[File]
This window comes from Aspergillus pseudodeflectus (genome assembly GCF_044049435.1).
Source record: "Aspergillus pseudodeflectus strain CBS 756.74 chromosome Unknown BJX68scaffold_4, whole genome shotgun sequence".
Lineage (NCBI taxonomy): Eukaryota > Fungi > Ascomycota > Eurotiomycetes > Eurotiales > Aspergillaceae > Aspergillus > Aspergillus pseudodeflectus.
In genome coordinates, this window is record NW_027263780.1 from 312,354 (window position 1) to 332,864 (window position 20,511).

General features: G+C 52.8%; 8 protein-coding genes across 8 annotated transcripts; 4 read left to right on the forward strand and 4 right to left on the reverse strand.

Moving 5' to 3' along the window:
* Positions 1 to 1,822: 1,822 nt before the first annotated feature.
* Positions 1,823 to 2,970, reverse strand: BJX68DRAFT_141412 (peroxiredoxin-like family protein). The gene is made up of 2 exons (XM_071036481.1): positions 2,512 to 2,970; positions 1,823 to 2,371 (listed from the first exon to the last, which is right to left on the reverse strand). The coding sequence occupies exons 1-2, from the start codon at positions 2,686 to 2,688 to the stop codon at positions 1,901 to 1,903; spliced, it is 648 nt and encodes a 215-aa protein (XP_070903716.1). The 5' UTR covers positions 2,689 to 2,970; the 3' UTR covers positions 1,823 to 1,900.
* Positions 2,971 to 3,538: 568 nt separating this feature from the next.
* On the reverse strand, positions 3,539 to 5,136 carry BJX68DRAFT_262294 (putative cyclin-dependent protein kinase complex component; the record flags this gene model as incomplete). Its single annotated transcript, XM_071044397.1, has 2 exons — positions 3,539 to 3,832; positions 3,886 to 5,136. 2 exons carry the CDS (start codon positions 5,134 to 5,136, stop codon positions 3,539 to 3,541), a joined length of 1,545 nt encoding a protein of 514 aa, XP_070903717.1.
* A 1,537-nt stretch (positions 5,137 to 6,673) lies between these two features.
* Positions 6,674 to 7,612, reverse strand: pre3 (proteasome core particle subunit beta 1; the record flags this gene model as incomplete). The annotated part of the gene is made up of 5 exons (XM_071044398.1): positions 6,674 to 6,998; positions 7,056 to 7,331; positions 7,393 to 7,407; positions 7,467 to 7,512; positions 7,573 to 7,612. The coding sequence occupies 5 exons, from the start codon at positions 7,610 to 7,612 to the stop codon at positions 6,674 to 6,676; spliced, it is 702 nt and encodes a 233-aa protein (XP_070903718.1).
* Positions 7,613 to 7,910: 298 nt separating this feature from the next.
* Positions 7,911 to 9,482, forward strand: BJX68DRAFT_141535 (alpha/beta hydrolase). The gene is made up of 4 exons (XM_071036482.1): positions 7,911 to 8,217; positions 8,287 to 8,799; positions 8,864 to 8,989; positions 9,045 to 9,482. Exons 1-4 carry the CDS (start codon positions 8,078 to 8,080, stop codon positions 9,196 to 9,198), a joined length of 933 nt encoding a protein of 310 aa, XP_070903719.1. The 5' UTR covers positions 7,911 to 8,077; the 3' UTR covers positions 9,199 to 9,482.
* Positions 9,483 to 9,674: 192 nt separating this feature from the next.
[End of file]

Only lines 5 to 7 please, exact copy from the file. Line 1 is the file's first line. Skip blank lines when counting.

General features: G+C 52.8%; 8 protein-coding genes across 8 annotated transcripts; 4 read left to right on the forward strand and 4 right to left on the reverse strand.

Moving 5' to 3' along the window:
* Positions 1 to 1,822: 1,822 nt before the first annotated feature.